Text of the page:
Bithumb Wins Investor Court Case from Crypto Exchange Hack Resulting in $355,000 USD Lost
A court in South Korea has recently ruled a case in favor of the crypto exchange Bithumb. The case started after a user was hacked and lost $355,000 USD on the exchange. He proceeded to sue it soon afterward.
The Bithumb user Ahn Park affirmed that the put the money in Korean Won into his account and that a few hours later, someone stole all the money and exchanged it for Ethereum (ETH), which prompted him to sue the exchange. During a single day, four transactions took his money away from the account and used to buy ETH with it. Then, he only had 11 cents when he returned.
The court case was Park against Bithumb’s parent company: Bitsy Korea. The investor claimed that, as Bithumb offers a service that is similar to the institutional financial market, the exchange should have a higher security level.
Another important point was that Bithumb suffered a huge leak back in April 2017 and that his account details could have been leaked at the time. Therefore, Bithumb simply did not live up to the “fiduciary expectations” of acting in the best interest of its consumers.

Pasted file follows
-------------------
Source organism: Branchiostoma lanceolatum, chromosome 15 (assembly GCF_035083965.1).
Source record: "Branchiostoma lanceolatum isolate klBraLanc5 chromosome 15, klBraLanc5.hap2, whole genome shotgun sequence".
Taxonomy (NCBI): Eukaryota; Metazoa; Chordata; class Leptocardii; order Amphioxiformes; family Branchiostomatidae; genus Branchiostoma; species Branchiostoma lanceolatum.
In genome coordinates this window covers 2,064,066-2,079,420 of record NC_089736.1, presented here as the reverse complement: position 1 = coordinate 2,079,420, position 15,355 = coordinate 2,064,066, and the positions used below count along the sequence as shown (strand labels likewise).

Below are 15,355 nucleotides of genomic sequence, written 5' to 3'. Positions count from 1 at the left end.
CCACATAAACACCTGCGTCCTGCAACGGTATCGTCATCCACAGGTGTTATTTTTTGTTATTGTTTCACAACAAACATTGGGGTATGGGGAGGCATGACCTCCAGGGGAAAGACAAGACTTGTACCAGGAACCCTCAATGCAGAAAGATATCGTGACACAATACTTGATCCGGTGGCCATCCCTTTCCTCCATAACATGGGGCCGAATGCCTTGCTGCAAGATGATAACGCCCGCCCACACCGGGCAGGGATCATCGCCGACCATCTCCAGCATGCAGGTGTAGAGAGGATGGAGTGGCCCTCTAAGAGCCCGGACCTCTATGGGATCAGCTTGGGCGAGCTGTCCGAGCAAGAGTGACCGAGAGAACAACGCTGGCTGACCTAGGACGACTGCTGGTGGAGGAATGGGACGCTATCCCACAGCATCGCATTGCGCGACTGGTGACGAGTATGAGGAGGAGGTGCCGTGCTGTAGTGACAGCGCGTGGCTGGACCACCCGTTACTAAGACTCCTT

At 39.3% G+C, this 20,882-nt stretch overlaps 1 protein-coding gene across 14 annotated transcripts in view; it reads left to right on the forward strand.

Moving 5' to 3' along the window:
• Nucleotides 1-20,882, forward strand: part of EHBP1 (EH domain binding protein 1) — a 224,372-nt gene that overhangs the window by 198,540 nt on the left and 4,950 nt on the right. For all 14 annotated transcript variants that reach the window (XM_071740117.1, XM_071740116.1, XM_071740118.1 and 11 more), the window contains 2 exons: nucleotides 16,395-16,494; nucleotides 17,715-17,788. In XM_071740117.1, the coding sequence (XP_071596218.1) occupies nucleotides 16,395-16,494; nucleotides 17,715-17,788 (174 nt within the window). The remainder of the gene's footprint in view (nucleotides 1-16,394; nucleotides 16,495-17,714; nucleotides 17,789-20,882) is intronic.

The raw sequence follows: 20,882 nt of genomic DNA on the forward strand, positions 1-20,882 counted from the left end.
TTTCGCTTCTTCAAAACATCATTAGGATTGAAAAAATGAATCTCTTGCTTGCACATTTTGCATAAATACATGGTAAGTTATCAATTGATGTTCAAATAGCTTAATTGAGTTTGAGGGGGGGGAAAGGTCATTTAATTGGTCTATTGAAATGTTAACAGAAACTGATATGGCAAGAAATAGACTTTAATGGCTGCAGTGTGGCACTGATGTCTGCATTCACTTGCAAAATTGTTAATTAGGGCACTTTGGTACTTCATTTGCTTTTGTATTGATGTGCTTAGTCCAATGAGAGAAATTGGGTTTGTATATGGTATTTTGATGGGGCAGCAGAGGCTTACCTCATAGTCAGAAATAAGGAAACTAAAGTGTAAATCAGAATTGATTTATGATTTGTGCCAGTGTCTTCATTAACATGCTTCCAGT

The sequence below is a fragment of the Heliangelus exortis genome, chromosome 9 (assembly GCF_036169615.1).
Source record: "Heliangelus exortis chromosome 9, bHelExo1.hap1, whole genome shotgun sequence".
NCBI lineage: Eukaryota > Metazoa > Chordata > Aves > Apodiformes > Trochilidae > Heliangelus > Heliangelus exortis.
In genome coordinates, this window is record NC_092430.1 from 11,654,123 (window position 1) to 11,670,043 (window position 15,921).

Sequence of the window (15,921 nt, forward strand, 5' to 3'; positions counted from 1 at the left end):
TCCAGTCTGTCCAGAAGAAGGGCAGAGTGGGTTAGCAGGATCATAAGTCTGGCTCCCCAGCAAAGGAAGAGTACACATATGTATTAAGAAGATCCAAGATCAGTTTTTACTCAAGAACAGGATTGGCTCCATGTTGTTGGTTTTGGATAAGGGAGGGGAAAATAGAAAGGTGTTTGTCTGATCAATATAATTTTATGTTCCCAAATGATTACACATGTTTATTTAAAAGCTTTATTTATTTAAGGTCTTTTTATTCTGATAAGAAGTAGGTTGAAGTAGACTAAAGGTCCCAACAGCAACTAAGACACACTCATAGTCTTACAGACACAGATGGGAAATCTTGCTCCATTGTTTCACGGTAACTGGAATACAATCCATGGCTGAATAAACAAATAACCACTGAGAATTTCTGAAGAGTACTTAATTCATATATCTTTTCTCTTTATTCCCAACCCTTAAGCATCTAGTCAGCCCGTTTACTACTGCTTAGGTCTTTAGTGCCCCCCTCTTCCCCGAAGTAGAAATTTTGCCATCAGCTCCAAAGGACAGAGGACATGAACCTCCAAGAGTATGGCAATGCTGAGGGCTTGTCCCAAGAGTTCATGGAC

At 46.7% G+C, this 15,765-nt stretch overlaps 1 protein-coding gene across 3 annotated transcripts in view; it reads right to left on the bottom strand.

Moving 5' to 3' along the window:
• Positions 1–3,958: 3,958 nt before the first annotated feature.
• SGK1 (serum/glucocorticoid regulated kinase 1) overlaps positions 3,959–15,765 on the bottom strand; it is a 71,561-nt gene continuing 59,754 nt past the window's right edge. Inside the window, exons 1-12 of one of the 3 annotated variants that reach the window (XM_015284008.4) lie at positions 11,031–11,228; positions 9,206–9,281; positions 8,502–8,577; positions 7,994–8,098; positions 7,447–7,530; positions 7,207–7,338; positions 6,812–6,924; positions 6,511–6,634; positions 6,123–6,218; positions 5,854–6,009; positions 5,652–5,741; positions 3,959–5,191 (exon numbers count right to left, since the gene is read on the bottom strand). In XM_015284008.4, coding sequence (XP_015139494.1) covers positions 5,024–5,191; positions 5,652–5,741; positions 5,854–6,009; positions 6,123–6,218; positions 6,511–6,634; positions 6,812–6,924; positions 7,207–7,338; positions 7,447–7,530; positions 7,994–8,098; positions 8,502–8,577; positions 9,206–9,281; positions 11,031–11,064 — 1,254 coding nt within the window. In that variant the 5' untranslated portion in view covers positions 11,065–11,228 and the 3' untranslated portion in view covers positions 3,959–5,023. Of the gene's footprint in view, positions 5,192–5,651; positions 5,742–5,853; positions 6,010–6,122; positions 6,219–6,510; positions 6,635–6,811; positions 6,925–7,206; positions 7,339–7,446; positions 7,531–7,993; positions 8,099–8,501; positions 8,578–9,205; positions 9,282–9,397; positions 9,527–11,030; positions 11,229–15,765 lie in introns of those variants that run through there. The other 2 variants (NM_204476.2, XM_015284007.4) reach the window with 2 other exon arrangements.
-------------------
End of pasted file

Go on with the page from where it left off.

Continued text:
At the time of the leak, Bithumb was charged with a penalty for letting hackers unveil the information. Bithumb was sentenced to pay $58 million Korean Won at the time for this.
Recently, Bithumb has used the Electronic Financial Transactions Act to prove that it was innocent of the charges. The act states that the company is not a financial company, so it was not necessary to pay the money back to the investor.
The company affirmed that its policies for security were strengthened and that they paid for the leak, so there was no reason for charging them again with something that was not their own fault.
Judge Sided With Bithumb
According to the judge, Bithumb was innocent from the accusations mostly for not being a financial company with this kind of responsibility. The Electronic Financial Transactions Act and the fact that cryptos are used mostly for speculation and not as a means of payment prevented the company from the responsibility according to the Korean law.
Also, the judge affirmed that it could not be determined whether the investor actually lost his information in the leak or if his phone was simply hacked.